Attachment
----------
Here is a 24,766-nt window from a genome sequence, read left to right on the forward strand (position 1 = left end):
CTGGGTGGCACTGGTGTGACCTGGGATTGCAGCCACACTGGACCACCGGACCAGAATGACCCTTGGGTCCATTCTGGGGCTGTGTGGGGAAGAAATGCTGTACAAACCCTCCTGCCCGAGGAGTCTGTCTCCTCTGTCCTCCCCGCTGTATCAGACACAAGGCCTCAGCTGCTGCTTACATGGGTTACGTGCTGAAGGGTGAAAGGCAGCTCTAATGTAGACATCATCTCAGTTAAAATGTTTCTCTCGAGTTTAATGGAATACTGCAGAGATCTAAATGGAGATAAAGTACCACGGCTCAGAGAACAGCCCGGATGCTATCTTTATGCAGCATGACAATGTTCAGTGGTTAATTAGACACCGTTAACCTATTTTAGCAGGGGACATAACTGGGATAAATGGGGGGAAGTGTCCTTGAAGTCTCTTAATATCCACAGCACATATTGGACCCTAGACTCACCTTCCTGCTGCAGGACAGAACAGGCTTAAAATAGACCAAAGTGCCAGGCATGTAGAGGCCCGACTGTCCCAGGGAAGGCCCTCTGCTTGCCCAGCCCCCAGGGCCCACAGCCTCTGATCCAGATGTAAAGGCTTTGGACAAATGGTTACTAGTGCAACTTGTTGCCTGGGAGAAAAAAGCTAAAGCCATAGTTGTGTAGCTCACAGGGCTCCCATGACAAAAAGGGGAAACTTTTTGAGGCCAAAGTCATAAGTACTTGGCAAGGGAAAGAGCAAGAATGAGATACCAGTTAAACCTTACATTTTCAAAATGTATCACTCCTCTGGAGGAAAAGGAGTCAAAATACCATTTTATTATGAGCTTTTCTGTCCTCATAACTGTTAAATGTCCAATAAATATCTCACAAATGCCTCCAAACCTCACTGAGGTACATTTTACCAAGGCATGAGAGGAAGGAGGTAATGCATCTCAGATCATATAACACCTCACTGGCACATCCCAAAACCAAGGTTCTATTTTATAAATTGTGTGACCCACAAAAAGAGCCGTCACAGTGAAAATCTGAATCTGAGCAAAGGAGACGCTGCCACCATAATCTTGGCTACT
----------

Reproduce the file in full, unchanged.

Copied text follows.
Here is a 24,766-nt window from a genome sequence, read left to right on the forward strand (position 1 = left end):
CTGGGTGGCACTGGTGTGACCTGGGATTGCAGCCACACTGGACCACCGGACCAGAATGACCCTTGGGTCCATTCTGGGGCTGTGTGGGGAAGAAATGCTGTACAAACCCTCCTGCCCGAGGAGTCTGTCTCCTCTGTCCTCCCCGCTGTATCAGACACAAGGCCTCAGCTGCTGCTTACATGGGTTACGTGCTGAAGGGTGAAAGGCAGCTCTAATGTAGACATCATCTCAGTTAAAATGTTTCTCTCGAGTTTAATGGAATACTGCAGAGATCTAAATGGAGATAAAGTACCACGGCTCAGAGAACAGCCCGGATGCTATCTTTATGCAGCATGACAATGTTCAGTGGTTAATTAGACACCGTTAACCTATTTTAGCAGGGGACATAACTGGGATAAATGGGGGGAAGTGTCCTTGAAGTCTCTTAATATCCACAGCACATATTGGACCCTAGACTCACCTTCCTGCTGCAGGACAGAACAGGCTTAAAATAGACCAAAGTGCCAGGCATGTAGAGGCCCGACTGTCCCAGGGAAGGCCCTCTGCTTGCCCAGCCCCCAGGGCCCACAGCCTCTGATCCAGATGTAAAGGCTTTGGACAAATGGTTACTAGTGCAACTTGTTGCCTGGGAGAAAAAAGCTAAAGCCATAGTTGTGTAGCTCACAGGGCTCCCATGACAAAAAGGGGAAACTTTTTGAGGCCAAAGTCATAAGTACTTGGCAAGGGAAAGAGCAAGAATGAGATACCAGTTAAACCTTACATTTTCAAAATGTATCACTCCTCTGGAGGAAAAGGAGTCAAAATACCATTTTATTATGAGCTTTTCTGTCCTCATAACTGTTAAATGTCCAATAAATATCTCACAAATGCCTCCAAACCTCACTGAGGTACATTTTACCAAGGCATGAGAGGAAGGAGGTAATGCATCTCAGATCATATAACACCTCACTGGCACATCCCAAAACCAAGGTTCTATTTTATAAATTGTGTGACCCACAAAAAGAGCCGTCACAGTGAAAATCTGAATCTGAGCAAAGGAGACGCTGCCACCATAATCTTGGCTACT